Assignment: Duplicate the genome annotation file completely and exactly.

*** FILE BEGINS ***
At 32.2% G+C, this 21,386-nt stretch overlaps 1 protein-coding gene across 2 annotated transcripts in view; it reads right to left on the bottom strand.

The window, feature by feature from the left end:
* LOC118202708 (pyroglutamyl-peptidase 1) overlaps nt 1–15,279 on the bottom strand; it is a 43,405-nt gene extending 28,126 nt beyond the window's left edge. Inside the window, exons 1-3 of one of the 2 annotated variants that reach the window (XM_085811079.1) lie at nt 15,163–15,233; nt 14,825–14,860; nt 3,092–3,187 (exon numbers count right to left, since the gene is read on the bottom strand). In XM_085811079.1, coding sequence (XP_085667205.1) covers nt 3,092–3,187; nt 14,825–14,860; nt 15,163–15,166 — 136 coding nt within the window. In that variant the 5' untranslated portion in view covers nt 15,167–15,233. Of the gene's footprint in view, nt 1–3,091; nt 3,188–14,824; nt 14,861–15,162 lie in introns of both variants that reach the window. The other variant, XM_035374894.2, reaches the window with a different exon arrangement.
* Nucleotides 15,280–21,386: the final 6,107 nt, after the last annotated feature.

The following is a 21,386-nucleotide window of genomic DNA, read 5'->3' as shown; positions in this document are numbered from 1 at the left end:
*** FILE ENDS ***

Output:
At 32.2% G+C, this 21,386-nt stretch overlaps 1 protein-coding gene across 2 annotated transcripts in view; it reads right to left on the bottom strand.

The window, feature by feature from the left end:
* LOC118202708 (pyroglutamyl-peptidase 1) overlaps nt 1–15,279 on the bottom strand; it is a 43,405-nt gene extending 28,126 nt beyond the window's left edge. Inside the window, exons 1-3 of one of the 2 annotated variants that reach the window (XM_085811079.1) lie at nt 15,163–15,233; nt 14,825–14,860; nt 3,092–3,187 (exon numbers count right to left, since the gene is read on the bottom strand). In XM_085811079.1, coding sequence (XP_085667205.1) covers nt 3,092–3,187; nt 14,825–14,860; nt 15,163–15,166 — 136 coding nt within the window. In that variant the 5' untranslated portion in view covers nt 15,167–15,233. Of the gene's footprint in view, nt 1–3,091; nt 3,188–14,824; nt 14,861–15,162 lie in introns of both variants that reach the window. The other variant, XM_035374894.2, reaches the window with a different exon arrangement.
* Nucleotides 15,280–21,386: the final 6,107 nt, after the last annotated feature.

The following is a 21,386-nucleotide window of genomic DNA, read 5'->3' as shown; positions in this document are numbered from 1 at the left end: